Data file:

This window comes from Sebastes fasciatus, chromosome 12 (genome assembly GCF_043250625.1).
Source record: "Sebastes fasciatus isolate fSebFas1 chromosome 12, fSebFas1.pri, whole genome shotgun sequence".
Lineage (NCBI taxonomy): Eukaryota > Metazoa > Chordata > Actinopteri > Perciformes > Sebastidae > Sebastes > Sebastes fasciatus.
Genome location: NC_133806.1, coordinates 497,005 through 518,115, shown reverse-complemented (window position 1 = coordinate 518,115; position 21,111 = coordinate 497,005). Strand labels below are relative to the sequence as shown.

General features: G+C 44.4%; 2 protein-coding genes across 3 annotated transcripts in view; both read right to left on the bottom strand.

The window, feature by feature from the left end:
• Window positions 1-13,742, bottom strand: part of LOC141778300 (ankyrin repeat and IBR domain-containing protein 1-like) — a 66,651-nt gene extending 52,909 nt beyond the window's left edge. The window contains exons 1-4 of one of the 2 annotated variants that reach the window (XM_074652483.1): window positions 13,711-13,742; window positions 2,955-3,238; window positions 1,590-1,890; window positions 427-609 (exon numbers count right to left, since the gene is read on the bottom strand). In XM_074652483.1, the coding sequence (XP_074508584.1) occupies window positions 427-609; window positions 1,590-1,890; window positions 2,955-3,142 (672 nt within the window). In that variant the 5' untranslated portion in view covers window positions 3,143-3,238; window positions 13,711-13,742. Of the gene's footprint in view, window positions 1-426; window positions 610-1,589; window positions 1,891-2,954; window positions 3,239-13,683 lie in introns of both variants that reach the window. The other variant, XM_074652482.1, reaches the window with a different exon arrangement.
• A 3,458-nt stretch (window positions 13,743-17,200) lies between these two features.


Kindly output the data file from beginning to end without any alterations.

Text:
This window comes from Sebastes fasciatus, chromosome 12 (genome assembly GCF_043250625.1).
Source record: "Sebastes fasciatus isolate fSebFas1 chromosome 12, fSebFas1.pri, whole genome shotgun sequence".
Lineage (NCBI taxonomy): Eukaryota > Metazoa > Chordata > Actinopteri > Perciformes > Sebastidae > Sebastes > Sebastes fasciatus.
Genome location: NC_133806.1, coordinates 497,005 through 518,115, shown reverse-complemented (window position 1 = coordinate 518,115; position 21,111 = coordinate 497,005). Strand labels below are relative to the sequence as shown.

General features: G+C 44.4%; 2 protein-coding genes across 3 annotated transcripts in view; both read right to left on the bottom strand.

The window, feature by feature from the left end:
• Window positions 1-13,742, bottom strand: part of LOC141778300 (ankyrin repeat and IBR domain-containing protein 1-like) — a 66,651-nt gene extending 52,909 nt beyond the window's left edge. The window contains exons 1-4 of one of the 2 annotated variants that reach the window (XM_074652483.1): window positions 13,711-13,742; window positions 2,955-3,238; window positions 1,590-1,890; window positions 427-609 (exon numbers count right to left, since the gene is read on the bottom strand). In XM_074652483.1, the coding sequence (XP_074508584.1) occupies window positions 427-609; window positions 1,590-1,890; window positions 2,955-3,142 (672 nt within the window). In that variant the 5' untranslated portion in view covers window positions 3,143-3,238; window positions 13,711-13,742. Of the gene's footprint in view, window positions 1-426; window positions 610-1,589; window positions 1,891-2,954; window positions 3,239-13,683 lie in introns of both variants that reach the window. The other variant, XM_074652482.1, reaches the window with a different exon arrangement.
• A 3,458-nt stretch (window positions 13,743-17,200) lies between these two features.